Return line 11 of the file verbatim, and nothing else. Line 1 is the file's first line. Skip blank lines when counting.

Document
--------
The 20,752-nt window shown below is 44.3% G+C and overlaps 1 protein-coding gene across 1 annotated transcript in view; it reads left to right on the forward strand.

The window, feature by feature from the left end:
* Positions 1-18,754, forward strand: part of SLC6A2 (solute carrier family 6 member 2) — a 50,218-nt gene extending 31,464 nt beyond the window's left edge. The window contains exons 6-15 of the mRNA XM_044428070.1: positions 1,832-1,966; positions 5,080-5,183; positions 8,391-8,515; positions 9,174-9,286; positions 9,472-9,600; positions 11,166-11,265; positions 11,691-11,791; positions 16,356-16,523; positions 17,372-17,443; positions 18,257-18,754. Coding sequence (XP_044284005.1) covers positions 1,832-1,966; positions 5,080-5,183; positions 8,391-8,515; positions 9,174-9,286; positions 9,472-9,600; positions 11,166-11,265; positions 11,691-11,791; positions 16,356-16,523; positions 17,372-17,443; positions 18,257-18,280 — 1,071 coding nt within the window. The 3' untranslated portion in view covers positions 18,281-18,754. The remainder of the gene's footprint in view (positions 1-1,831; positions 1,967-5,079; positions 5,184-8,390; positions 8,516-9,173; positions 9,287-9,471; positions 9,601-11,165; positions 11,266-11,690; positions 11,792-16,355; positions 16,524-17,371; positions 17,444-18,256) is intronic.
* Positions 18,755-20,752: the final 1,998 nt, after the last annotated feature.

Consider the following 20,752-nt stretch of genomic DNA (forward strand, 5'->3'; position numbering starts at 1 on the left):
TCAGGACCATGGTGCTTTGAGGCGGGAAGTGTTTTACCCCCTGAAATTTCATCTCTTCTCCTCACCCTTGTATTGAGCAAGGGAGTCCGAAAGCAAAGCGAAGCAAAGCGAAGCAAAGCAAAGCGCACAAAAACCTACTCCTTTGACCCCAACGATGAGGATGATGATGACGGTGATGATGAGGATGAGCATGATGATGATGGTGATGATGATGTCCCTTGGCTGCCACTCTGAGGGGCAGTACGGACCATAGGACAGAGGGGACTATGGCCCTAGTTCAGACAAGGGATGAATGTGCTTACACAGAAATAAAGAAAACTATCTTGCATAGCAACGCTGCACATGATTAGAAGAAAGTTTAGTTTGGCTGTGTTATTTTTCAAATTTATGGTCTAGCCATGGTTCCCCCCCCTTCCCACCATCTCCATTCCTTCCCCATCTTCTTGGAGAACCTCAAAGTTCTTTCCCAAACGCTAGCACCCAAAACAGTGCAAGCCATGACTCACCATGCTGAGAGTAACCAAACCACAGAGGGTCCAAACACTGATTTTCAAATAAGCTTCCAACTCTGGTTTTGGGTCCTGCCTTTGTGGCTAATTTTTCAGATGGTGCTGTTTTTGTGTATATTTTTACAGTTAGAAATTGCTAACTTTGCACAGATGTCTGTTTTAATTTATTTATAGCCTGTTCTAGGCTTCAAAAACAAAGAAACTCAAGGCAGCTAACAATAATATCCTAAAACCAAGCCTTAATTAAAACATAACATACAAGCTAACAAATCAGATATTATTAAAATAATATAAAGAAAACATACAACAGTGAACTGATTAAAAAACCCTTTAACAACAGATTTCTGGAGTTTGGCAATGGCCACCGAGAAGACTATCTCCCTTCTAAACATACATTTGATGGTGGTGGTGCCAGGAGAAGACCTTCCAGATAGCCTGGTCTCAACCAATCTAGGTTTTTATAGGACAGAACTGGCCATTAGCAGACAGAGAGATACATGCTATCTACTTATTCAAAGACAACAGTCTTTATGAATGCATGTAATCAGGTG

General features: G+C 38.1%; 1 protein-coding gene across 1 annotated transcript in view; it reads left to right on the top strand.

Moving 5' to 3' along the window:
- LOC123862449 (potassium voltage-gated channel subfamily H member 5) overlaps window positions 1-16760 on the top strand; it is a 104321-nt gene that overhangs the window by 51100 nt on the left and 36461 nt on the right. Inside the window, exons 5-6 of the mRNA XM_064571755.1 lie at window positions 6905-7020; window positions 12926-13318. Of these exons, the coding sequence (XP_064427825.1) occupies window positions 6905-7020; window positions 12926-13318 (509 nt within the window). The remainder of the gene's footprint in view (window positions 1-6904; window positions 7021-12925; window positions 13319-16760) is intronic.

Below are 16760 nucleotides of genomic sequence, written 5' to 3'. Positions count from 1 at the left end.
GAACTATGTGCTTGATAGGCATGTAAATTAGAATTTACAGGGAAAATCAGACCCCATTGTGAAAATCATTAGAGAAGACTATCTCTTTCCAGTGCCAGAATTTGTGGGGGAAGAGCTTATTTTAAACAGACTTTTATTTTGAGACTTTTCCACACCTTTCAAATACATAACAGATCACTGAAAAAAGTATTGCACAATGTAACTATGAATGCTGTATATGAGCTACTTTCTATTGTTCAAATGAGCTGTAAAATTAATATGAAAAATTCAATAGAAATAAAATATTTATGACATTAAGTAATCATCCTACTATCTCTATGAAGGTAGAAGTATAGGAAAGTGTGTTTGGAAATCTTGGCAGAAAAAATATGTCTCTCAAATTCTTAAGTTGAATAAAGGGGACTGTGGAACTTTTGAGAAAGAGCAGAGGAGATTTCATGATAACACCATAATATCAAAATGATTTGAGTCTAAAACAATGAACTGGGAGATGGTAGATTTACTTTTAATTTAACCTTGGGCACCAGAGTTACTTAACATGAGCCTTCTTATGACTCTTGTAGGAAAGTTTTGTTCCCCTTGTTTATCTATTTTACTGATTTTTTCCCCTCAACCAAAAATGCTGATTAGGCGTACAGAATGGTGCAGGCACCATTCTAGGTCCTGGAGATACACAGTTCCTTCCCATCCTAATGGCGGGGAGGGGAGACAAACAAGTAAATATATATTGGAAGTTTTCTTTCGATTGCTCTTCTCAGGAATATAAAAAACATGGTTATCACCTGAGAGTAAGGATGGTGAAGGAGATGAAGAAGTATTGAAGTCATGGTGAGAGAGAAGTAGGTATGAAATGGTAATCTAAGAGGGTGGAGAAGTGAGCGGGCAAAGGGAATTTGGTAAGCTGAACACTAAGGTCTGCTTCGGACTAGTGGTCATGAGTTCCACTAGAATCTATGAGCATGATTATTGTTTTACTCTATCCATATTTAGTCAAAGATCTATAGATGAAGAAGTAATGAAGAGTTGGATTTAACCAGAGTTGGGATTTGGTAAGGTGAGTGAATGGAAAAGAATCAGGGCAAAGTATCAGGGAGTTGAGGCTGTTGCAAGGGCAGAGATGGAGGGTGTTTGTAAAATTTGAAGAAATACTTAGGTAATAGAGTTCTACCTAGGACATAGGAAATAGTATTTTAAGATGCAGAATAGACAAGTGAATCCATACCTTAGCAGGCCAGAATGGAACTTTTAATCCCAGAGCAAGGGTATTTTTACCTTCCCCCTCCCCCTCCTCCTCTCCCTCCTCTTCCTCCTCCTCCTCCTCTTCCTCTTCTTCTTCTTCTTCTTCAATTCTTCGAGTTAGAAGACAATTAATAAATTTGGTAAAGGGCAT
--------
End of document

GAACTATGTGCTTGATAGGCATGTAAATTAGAATTTACAGGGAAAATCAGACCCCATTGTGAAAATCATTAGAGAAGACTATCTCTTTCCAGTGCCAGAATTTGTGGGGGAAGAGCTTATTTTAAACAGACTTTTATTTTGAGACTTTTCCACACCTTTCAAATACATAACAGATCACTGAAAAAAGTATTGCACAATGTAACTATGAATGCTGTATATGAGCTACTTTCTATTGTTCAAATGAGCTGTAAAATTAATATGAAAAATTCAATAGAAATAAAATATTTATGACATTAAGTAATCATCCTACTATCTCTATGAAGGTAGAAGTATAGGAAAGTGTGTTTGGAAATCTTGGCAGAAAAAATATGTCTCTCAAATTCTTAAGTTGAATAAAGGGGACTGTGGAACTTTTGAGAAAGAGCAGAGGAGATTTCATGATAACACCATAATATCAAAATGATTTGAGTCTAAAACAATGAACTGGGAGATGGTAGATTTACTTTTAATTTAACCTTGGGCACCAGAGTTACTTAACATGAGCCTTCTTATGACTCTTGTAGGAAAGTTTTGTTCCCCTTGTTTATCTATTTTACTGATTTTTTCCCCTCAACCAAAAATGCTGATTAGGCGTACAGAATGGTGCAGGCACCATTCTAGGTCCTGGAGATACACAGTTCCTTCCCATCCTAATGGCGGGGAGGGGAGACAAACAAGTAAATATATATTGGAAGTTTTCTTTCGATTGCTCTTCTCAGGAATATAAAAAACATGGTTATCACCTGAGAGTAAGGATGGTGAAGGAGATGAAGAAGTATTGAAGTCATGGTGAGAGAGAAGTAGGTATGAAATGGTAATCTAAGAGGGTGGAGAAGTGAGCGGGCAAAGGGAATTTGGTAAGCTGAACACTAAGGTCTGCTTCGGACTAGTGGTCATGAGTTCCACTAGAATCTATGAGCATGATTATTGTTTTACTCTATCCATATTTAGTCAAAGATCTATAGATGAAGAAGTAATGAAGAGTTGGATTTAACCAGAGTTGGGATTTGGTAAGGTGAGTGAATGGAAAAGAATCAGGGCAAAGTATCAGGGAGTTGAGGCTGTTGCAAGGGCAGAGATGGAGGGTGTTTGTAAAATTTGAAGAAATACTTAGGTAATAGAGTTCTACCTAGGACATAGGAAATAGTATTTTAAGATGCAGAATAGACAAGTGAATCCATACCTTAGCAGGCCAGAATGGAACTTTTAATCCCAGAGCAAGGGTATTTTTACCTTCCCCCTCCCCCTCCTCCTCTCCCTCCTCTTCCTCCTCCTCCTCCTCTTCCTCTTCTTCTTCTTCTTCTTCAATTCTTCGAGTTAGAAGACAATTAATAAATTTGGTAAAGGGCAT